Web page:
Elizabeth Bishop: A Miracle for Breakfast
“a delight as well as a revelation.”
Elizabeth Bishop (1911–1979), winner of the Pulitzer Prize, National Book Award, Consultant for Poetry for the Library of Congress (what became Poet Laureate) and other poetry honors, is presented here by one of her former students, author Megan Marshall, in this fresh and most full portrait of her as poet and woman. Thanks to the release of new letters and documents, Marshall is able to capture Bishop’s troubled life and thereby provide deep context for her poems.
Meghan Marshall, herself a Pulitzer prize-winning biographer of the transcendentalists women in her two books Margaret Fuller and The Peabody Sisters, weaves an engrossing story in a vivid and fresh style that makes this book a delight as well as a revelation.
What makes this new biography especially worthy is the personal revelations found in a recently disclosed file box of correspondence held in the Vassar archives and only opened on the death of Bishop’s last partner Alice Methfessel. In particular, it includes the late 1940s written correspondence between Bishop and her psychoanalyst Ruth Foster, a woman whom she came to love. Also detailed from previous publications is the hospital report on her mother’s 30 years in a mental institution.
Though one might question the exposure of such personal material, Marshall explains it this way: “I don’t view any of this as prying—would anyone say it was prying or invasive to read and write about the love letters of Yeats or Joyce or any other major poet or writer? Elizabeth is in that league, and her writing, often autobiographical, though rarely explicitly so, begs to be understood through the life.” She does a fine job of connecting the poems with the many loves of Bishop’s life, including: places, nature, many women, and a love-hate relationship with alcohol.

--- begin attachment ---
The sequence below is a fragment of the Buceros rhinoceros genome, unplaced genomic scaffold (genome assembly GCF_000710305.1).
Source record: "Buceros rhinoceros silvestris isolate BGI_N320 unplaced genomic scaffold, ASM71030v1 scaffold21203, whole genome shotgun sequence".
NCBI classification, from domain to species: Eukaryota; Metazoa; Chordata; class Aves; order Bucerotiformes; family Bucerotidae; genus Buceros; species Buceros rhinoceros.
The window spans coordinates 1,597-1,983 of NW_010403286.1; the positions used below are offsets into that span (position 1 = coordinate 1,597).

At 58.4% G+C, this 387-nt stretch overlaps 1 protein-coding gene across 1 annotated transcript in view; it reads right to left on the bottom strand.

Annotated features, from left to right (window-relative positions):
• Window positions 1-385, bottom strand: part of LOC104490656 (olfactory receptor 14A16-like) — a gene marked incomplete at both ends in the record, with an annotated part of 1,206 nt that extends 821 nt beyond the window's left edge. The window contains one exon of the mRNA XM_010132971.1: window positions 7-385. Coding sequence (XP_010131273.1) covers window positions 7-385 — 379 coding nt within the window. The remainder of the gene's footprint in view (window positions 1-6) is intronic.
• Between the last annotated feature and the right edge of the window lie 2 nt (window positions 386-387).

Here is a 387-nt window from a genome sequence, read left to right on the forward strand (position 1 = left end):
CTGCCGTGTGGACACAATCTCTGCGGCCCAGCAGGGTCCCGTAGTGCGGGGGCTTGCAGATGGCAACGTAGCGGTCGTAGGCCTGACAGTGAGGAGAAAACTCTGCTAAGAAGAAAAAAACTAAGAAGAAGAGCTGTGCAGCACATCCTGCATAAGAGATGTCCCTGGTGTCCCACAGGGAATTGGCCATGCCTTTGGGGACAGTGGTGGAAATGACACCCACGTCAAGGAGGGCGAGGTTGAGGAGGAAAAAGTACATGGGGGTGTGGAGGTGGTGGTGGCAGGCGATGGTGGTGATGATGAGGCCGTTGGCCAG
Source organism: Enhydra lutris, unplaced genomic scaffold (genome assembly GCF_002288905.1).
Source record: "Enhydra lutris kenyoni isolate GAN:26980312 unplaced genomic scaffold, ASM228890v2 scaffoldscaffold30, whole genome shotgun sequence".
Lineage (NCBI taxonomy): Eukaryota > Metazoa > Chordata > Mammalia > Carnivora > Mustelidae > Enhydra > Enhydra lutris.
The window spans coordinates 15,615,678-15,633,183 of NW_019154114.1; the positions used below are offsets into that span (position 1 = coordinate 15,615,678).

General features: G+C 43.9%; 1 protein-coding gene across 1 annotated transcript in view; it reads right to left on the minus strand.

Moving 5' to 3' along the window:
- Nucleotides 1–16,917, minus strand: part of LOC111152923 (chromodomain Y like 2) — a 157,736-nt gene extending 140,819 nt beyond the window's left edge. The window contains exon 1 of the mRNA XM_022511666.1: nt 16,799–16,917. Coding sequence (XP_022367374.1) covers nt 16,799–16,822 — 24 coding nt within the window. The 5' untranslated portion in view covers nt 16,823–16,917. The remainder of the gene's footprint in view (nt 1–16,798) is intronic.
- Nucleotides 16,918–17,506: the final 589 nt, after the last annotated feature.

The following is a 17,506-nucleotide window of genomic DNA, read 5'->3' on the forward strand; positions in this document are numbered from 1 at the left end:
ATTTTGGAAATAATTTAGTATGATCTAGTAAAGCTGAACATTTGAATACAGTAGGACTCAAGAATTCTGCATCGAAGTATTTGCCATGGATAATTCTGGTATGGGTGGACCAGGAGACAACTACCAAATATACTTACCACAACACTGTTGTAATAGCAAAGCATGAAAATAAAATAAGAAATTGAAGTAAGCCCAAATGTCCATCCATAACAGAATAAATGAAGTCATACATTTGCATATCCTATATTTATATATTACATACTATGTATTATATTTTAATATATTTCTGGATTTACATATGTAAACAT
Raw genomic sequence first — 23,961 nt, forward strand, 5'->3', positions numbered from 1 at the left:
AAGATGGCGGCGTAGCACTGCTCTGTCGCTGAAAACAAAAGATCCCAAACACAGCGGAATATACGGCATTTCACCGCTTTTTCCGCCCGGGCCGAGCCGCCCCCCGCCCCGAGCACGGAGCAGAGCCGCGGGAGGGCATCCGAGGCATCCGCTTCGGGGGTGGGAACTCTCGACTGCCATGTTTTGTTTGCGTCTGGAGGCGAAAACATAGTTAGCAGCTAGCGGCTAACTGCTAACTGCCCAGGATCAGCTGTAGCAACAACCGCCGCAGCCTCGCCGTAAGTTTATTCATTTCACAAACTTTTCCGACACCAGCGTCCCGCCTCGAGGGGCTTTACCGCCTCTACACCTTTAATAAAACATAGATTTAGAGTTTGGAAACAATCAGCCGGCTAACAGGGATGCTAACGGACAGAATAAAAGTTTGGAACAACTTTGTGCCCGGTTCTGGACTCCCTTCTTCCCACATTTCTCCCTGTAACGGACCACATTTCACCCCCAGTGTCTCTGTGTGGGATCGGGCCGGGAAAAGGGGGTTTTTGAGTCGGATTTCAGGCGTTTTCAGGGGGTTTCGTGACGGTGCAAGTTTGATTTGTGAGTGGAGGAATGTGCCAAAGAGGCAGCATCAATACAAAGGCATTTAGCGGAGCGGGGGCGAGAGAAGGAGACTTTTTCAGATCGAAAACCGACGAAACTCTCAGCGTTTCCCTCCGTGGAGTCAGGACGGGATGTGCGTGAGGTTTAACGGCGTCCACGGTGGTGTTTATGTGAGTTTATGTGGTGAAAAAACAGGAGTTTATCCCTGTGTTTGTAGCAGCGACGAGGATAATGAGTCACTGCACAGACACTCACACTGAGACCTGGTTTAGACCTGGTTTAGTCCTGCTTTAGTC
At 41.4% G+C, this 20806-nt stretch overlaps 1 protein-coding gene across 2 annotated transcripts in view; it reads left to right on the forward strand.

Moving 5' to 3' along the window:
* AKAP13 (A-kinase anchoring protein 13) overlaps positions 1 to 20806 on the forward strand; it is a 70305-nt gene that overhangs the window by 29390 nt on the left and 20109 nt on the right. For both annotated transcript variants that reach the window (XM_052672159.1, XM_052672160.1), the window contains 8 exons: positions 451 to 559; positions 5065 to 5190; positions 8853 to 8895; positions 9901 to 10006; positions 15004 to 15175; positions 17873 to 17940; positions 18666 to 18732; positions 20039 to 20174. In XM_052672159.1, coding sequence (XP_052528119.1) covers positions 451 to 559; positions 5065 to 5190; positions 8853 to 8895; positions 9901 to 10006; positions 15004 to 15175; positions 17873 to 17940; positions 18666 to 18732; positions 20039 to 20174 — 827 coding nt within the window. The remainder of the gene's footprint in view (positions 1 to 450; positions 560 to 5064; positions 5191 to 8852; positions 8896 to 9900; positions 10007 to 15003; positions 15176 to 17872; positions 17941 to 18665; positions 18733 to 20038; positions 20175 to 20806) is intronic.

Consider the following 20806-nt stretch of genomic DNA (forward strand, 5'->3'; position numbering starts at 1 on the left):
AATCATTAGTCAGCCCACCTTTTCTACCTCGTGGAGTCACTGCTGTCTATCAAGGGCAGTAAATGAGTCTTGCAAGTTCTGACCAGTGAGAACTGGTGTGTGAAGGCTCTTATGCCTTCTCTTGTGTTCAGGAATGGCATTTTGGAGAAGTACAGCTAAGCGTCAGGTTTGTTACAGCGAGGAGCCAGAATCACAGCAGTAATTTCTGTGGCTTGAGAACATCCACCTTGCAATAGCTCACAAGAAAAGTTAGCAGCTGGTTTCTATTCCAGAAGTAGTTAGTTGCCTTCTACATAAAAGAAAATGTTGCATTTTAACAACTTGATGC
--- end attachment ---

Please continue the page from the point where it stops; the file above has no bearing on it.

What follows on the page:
Though her poems are all finely tuned, one could say perfect, Bishop lamented her life output of 100 poems, knowing that the cloud of alcohol was her enemy here, as was her perfectionism. One analyst goes so far as to suggest that alcohol was the dark liquid of mother’s milk she longed for. Bishop had gone to analysis in part to cure her of alcoholism, and admits its failure.
Another uniqueness of this biography is that our author and Bishop crossed paths in the special Robert Lowell poetry workshop at Harvard in 1975, in which Bishop took over for an ailing Lowell. This allows for a few brief accounts of Marshall’s own life, “On an April afternoon I entered the classroom to find a small older woman with short, stiff white hair, clad in an elegant light-wool suit and carrying a thin black binder, taking a sear across the conference table from mine. Professor Lowell introduced his friend Elizabeth Bishop—‘Miss Bishop’ he purred in this southern-tinged Brahmin drawl. Now it was our guest’s turn to read.” As others have commented on Marshall’s writing, she creates drama and moves her books with a novelistic intensity.
These personal interludes are rightly kept brief as Marshall’s real task is revealing the character of a most shy person and artist. To help visualize Elizabeth Bishop, one might watch the 2014 film of her life, Reaching for the Moon, directed by Bruto Barreto, and yet the focus on the 1950s decade of her passionate and tragic love affair with Brazillian architect Lota de Macedo Soares yield little in terms of true understanding of the poet. Better to view the excellent documentary from the Modern American Poetry: Their Voices and Visions series.